The Wind from the East: French Intellectuals, the Cultural Revolution, and the Legacy of the 1960s
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Michel Foucault, Jean-Paul Sartre, Julia Kristeva, Phillipe Sollers, and Jean-Luc Godard. During the 1960s, a who's who of French thinkers, writers, and artists, spurred by China's Cultural Revolution, were seized with a fascination for Maoism. Combining a merciless exposé of left-wing political folly and cross-cultural misunderstanding with a spirited defense of the 1960s, The Wind from the East tells the colorful story of this legendary period in France. Richard Wolin shows how French students and intellectuals, inspired by their perceptions of the Cultural Revolution, and motivated by utopian hopes, incited grassroots social movements and reinvigorated French civic and cultural life.
Wolin's riveting narrative reveals that Maoism's allure among France's best and brightest actually had little to do with a real understanding of Chinese politics. Instead, it paradoxically served as a vehicle for an emancipatory transformation of French society. French student leftists took up the trope of "cultural revolution," applying it to their criticisms of everyday life. Wolin examines how Maoism captured the imaginations of France's leading cultural figures, influencing Sartre's "perfect Maoist moment"; Foucault's conception of power; Sollers's chic, leftist intellectual journal Tel Quel; as well as Kristeva's book on Chinese women--which included a vigorous defense of foot-binding.
Recounting the cultural and political odyssey of French students and intellectuals in the 1960s, The Wind from the East illustrates how the Maoist phenomenon unexpectedly sparked a democratic political sea change in France.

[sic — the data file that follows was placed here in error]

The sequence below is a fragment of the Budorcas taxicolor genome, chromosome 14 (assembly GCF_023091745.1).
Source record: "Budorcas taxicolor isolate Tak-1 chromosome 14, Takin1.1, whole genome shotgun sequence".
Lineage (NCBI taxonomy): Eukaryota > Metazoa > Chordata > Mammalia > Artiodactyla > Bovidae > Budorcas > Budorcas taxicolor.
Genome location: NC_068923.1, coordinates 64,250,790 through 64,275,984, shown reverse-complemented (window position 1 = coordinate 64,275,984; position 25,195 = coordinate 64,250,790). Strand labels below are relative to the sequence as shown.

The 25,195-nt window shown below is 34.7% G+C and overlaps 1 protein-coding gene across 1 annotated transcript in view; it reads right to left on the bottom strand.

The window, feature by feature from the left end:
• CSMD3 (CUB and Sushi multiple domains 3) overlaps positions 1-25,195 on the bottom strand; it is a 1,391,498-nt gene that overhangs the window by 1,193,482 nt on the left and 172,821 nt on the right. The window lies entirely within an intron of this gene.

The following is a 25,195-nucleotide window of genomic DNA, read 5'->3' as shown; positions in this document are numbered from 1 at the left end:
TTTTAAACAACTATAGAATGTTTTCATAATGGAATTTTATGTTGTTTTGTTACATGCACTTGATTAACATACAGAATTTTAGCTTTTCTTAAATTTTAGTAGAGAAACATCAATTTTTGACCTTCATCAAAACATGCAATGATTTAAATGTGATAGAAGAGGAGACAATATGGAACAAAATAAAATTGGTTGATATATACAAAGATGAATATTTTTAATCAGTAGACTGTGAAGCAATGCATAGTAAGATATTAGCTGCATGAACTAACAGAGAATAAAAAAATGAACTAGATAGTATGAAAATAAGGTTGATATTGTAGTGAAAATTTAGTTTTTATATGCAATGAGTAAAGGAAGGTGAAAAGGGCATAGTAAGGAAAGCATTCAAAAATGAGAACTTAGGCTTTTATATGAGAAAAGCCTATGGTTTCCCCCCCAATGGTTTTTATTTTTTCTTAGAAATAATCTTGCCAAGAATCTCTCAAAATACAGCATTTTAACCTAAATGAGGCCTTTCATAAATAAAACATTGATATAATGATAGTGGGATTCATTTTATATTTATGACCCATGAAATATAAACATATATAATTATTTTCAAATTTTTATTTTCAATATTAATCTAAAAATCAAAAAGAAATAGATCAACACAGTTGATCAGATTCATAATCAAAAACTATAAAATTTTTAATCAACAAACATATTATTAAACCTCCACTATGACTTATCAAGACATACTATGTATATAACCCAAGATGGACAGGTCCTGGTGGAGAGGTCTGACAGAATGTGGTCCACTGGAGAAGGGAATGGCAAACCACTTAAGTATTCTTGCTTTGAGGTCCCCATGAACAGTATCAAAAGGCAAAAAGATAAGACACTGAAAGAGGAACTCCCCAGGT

SHOWDOWN AT BRUAY - EN - ARTO I S 33 m arche d a nu m b er ofhigh - profile M aoist sympathizers: Sartre, Simo ne d e B eauvoir, future Socialist prime minister M ichel R oca rd , as well as the act resses Simo ne Signoret and J ane Fon da . (Fo n da was in Paris d uring the filmin g of J ean - Luc Godard 's o de to the recent spate of Fren ch fac to r y occupation s, Tout va bien.) There could b e no mistaking the fac t that M aoism, w hich b egan as the b rainchild of a few wayward n orm
o re th an p ale imitations of their bourgeois counterparts. In the p o st- M ay p eriod , Fren ch leftists realized that it was impossible to reconc ile the austere ten et s of dialectical m aterialism w ith the " joyful w isdom" (Nie tzsch e) sought by the counterculture. Such dilemmas w o uld impel a number of prominent GP stalwarts to becom e st aunch human rights advocates . They h ad experien ced the ex cesses of leftism firsthand and recoile d in h orro r at w h at they h ad seen . One
ironies of the cross- c ultural tran spositio n of ideas, the critique of everyday life wo uld ultimately m erge w ith the M aoist n o tio n of C ultural R evolution . Imp ortantly, this conceptual fusion helped to prom o te the idea that, in opposition to the pieties of o rtho dox M arxism, c ultural them es were a legitimate object of em an cipato r y struggle. The Socialism or B arbarism (S o r B) g roup b egan as a Tro tskyist o rgan , adhering to the Fo u rth Internatio n alist v iew that t
In their v iew, it was b etter to arrest too m an y than too few. The m assive arrests proved to b e the final straw. Hundred s of student bystanders, infuriated by the arbitrariness of the arrest s, began p elting the police van s w ith ston es in the hop e of liberating their im p eriled com rades. The p olice resp onde d by firing off rounds of tear gas. N ext , they b egan clubbing and appreh ending civilian by standers at random . Com m uters em erged from local m etro statio n s o nly to
cabinet, PS deputies proceeded to reverse a wide range of discriminatory laws and regulations. Interior Minister Gaston Defferre circulated a memo ordering the police to dispense with humiliating identity checks in the areas surrounding gay bars and clubs. The vice-squad unit overseeing homosexual activity was promptly disbanded. Those who had been arrested for “homosexual crimes” were amnestied. An antigay clause renters utilized, specifying that tenants must be “good family men,” was struck